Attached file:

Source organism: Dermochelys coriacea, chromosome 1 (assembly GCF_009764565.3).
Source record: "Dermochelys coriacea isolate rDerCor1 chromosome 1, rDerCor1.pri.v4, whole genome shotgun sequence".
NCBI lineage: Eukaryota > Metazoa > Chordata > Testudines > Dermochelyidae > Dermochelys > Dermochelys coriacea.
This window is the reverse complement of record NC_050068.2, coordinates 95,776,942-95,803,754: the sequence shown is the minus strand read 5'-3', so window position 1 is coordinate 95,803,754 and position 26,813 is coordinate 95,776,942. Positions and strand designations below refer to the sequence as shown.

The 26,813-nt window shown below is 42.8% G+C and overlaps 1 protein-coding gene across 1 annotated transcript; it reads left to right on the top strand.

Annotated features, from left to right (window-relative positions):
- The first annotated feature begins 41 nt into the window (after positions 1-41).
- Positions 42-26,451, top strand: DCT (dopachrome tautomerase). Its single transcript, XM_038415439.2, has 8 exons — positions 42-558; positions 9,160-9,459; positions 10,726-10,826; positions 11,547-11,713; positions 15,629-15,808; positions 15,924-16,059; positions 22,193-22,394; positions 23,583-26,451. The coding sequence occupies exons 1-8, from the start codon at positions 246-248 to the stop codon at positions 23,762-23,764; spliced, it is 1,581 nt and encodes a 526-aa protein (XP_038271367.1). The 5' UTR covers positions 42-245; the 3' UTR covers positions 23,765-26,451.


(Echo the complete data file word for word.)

Source organism: Dermochelys coriacea, chromosome 1 (assembly GCF_009764565.3).
Source record: "Dermochelys coriacea isolate rDerCor1 chromosome 1, rDerCor1.pri.v4, whole genome shotgun sequence".
NCBI lineage: Eukaryota > Metazoa > Chordata > Testudines > Dermochelyidae > Dermochelys > Dermochelys coriacea.
This window is the reverse complement of record NC_050068.2, coordinates 95,776,942-95,803,754: the sequence shown is the minus strand read 5'-3', so window position 1 is coordinate 95,803,754 and position 26,813 is coordinate 95,776,942. Positions and strand designations below refer to the sequence as shown.

The 26,813-nt window shown below is 42.8% G+C and overlaps 1 protein-coding gene across 1 annotated transcript; it reads left to right on the top strand.

Annotated features, from left to right (window-relative positions):
- The first annotated feature begins 41 nt into the window (after positions 1-41).
- Positions 42-26,451, top strand: DCT (dopachrome tautomerase). Its single transcript, XM_038415439.2, has 8 exons — positions 42-558; positions 9,160-9,459; positions 10,726-10,826; positions 11,547-11,713; positions 15,629-15,808; positions 15,924-16,059; positions 22,193-22,394; positions 23,583-26,451. The coding sequence occupies exons 1-8, from the start codon at positions 246-248 to the stop codon at positions 23,762-23,764; spliced, it is 1,581 nt and encodes a 526-aa protein (XP_038271367.1). The 5' UTR covers positions 42-245; the 3' UTR covers positions 23,765-26,451.